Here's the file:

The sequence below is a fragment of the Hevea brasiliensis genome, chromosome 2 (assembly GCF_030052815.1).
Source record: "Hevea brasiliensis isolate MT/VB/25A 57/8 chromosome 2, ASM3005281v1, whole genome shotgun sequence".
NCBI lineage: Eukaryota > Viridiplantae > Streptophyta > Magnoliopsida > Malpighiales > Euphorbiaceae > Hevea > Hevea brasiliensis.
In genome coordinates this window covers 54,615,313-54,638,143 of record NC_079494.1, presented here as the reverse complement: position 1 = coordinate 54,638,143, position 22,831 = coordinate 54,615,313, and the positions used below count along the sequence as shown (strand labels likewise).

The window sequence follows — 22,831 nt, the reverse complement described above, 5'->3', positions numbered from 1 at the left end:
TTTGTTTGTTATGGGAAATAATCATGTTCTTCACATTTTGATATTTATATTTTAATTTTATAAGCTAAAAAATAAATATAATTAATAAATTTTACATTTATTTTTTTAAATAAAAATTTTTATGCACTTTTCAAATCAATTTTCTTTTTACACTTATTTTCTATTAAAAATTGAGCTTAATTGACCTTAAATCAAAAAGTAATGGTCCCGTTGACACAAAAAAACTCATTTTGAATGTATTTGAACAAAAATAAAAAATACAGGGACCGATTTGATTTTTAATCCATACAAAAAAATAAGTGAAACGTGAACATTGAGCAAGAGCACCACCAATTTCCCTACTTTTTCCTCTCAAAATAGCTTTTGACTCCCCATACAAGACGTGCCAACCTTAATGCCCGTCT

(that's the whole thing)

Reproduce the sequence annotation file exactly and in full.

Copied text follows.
The sequence below is a fragment of the Hevea brasiliensis genome, chromosome 2 (assembly GCF_030052815.1).
Source record: "Hevea brasiliensis isolate MT/VB/25A 57/8 chromosome 2, ASM3005281v1, whole genome shotgun sequence".
NCBI lineage: Eukaryota > Viridiplantae > Streptophyta > Magnoliopsida > Malpighiales > Euphorbiaceae > Hevea > Hevea brasiliensis.
In genome coordinates this window covers 54,615,313-54,638,143 of record NC_079494.1, presented here as the reverse complement: position 1 = coordinate 54,638,143, position 22,831 = coordinate 54,615,313, and the positions used below count along the sequence as shown (strand labels likewise).

The window sequence follows — 22,831 nt, the reverse complement described above, 5'->3', positions numbered from 1 at the left end:
TTTGTTTGTTATGGGAAATAATCATGTTCTTCACATTTTGATATTTATATTTTAATTTTATAAGCTAAAAAATAAATATAATTAATAAATTTTACATTTATTTTTTTAAATAAAAATTTTTATGCACTTTTCAAATCAATTTTCTTTTTACACTTATTTTCTATTAAAAATTGAGCTTAATTGACCTTAAATCAAAAAGTAATGGTCCCGTTGACACAAAAAAACTCATTTTGAATGTATTTGAACAAAAATAAAAAATACAGGGACCGATTTGATTTTTAATCCATACAAAAAAATAAGTGAAACGTGAACATTGAGCAAGAGCACCACCAATTTCCCTACTTTTTCCTCTCAAAATAGCTTTTGACTCCCCATACAAGACGTGCCAACCTTAATGCCCGTCT